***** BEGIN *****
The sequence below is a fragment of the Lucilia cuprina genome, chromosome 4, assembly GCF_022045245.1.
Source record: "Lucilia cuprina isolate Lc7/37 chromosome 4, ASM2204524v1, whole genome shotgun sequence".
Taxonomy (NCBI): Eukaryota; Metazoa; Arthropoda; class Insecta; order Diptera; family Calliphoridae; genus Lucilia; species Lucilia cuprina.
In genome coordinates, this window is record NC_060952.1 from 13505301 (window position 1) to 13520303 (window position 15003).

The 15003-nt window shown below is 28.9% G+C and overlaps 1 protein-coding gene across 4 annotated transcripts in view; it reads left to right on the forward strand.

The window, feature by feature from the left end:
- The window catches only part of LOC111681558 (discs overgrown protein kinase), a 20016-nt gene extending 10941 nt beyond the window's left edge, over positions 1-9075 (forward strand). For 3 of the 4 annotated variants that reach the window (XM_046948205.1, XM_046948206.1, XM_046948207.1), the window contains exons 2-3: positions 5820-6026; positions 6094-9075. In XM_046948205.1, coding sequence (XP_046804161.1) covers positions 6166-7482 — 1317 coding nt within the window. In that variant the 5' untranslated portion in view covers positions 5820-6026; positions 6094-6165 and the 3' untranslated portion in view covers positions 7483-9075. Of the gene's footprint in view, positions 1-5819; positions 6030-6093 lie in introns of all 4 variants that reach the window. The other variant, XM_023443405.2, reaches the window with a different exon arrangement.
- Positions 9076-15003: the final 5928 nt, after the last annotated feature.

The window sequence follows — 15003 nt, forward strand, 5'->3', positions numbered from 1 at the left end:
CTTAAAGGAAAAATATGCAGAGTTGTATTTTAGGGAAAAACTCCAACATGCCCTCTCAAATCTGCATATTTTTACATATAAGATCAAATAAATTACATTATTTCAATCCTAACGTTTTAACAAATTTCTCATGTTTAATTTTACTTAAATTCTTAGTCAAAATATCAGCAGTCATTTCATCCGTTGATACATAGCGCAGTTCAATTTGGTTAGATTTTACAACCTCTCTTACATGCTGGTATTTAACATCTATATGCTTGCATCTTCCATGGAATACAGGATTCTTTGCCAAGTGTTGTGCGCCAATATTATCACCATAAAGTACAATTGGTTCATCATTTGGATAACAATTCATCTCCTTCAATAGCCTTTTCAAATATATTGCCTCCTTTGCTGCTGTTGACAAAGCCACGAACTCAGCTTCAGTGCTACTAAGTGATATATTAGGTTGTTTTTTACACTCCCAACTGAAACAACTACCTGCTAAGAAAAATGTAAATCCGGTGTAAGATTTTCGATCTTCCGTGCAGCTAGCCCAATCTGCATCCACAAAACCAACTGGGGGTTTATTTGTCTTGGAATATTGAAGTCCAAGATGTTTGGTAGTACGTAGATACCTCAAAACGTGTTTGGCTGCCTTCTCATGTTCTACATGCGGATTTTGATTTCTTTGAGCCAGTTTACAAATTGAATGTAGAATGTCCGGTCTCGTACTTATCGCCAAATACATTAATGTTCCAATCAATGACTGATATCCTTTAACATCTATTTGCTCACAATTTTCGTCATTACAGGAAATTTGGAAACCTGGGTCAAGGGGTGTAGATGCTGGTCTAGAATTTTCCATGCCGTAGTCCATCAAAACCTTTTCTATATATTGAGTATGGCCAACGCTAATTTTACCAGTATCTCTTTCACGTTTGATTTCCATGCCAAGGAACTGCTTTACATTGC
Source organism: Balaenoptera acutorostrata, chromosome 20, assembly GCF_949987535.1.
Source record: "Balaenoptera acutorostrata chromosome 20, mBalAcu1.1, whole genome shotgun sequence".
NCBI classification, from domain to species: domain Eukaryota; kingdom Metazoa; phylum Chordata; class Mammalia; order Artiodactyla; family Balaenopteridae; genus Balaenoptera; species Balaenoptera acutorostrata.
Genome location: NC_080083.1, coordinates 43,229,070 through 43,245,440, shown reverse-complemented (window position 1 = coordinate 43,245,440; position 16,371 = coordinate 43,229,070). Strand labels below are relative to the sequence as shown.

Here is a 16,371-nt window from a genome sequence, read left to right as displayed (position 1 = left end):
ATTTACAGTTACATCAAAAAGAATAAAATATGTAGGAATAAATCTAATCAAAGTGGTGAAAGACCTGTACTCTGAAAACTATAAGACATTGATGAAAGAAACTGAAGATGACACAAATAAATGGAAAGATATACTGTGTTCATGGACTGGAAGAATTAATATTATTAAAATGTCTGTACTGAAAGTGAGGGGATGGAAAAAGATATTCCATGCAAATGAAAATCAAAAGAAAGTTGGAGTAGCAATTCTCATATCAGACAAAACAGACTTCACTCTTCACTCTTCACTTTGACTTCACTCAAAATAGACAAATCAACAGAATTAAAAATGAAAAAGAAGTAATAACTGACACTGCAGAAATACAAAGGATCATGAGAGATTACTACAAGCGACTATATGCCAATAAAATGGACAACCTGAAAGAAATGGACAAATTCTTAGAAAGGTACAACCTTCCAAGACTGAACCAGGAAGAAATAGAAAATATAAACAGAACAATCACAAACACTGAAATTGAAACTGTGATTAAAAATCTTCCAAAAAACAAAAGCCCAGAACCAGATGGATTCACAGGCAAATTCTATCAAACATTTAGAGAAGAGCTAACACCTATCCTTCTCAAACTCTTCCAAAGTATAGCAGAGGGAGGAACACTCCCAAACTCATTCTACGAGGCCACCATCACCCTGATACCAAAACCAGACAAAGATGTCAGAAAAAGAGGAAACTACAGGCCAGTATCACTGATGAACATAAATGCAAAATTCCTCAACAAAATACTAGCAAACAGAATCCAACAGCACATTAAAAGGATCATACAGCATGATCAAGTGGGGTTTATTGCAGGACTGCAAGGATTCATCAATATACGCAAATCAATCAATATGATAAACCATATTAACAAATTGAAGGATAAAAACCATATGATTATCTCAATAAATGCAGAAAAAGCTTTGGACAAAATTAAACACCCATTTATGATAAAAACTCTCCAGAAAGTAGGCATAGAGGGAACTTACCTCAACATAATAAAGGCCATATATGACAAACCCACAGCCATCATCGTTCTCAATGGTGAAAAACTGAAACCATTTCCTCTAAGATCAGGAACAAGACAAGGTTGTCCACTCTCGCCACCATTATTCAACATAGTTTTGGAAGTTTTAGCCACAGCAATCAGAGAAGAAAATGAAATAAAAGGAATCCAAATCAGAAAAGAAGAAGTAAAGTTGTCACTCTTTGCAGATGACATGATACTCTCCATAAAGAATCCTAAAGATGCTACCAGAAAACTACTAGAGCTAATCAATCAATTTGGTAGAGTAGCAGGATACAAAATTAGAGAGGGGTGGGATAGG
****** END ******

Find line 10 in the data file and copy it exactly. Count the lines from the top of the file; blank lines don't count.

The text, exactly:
CTTAAAGGAAAAATATGCAGAGTTGTATTTTAGGGAAAAACTCCAACATGCCCTCTCAAATCTGCATATTTTTACATATAAGATCAAATAAATTACATTATTTCAATCCTAACGTTTTAACAAATTTCTCATGTTTAATTTTACTTAAATTCTTAGTCAAAATATCAGCAGTCATTTCATCCGTTGATACATAGCGCAGTTCAATTTGGTTAGATTTTACAACCTCTCTTACATGCTGGTATTTAACATCTATATGCTTGCATCTTCCATGGAATACAGGATTCTTTGCCAAGTGTTGTGCGCCAATATTATCACCATAAAGTACAATTGGTTCATCATTTGGATAACAATTCATCTCCTTCAATAGCCTTTTCAAATATATTGCCTCCTTTGCTGCTGTTGACAAAGCCACGAACTCAGCTTCAGTGCTACTAAGTGATATATTAGGTTGTTTTTTACACTCCCAACTGAAACAACTACCTGCTAAGAAAAATGTAAATCCGGTGTAAGATTTTCGATCTTCCGTGCAGCTAGCCCAATCTGCATCCACAAAACCAACTGGGGGTTTATTTGTCTTGGAATATTGAAGTCCAAGATGTTTGGTAGTACGTAGATACCTCAAAACGTGTTTGGCTGCCTTCTCATGTTCTACATGCGGATTTTGATTTCTTTGAGCCAGTTTACAAATTGAATGTAGAATGTCCGGTCTCGTACTTATCGCCAAATACATTAATGTTCCAATCAATGACTGATATCCTTTAACATCTATTTGCTCACAATTTTCGTCATTACAGGAAATTTGGAAACCTGGGTCAAGGGGTGTAGATGCTGGTCTAGAATTTTCCATGCCGTAGTCCATCAAAACCTTTTCTATATATTGAGTATGGCCAACGCTAATTTTACCAGTATCTCTTTCACGTTTGATTTCCATGCCAAGGAACTGCTTTACATTGC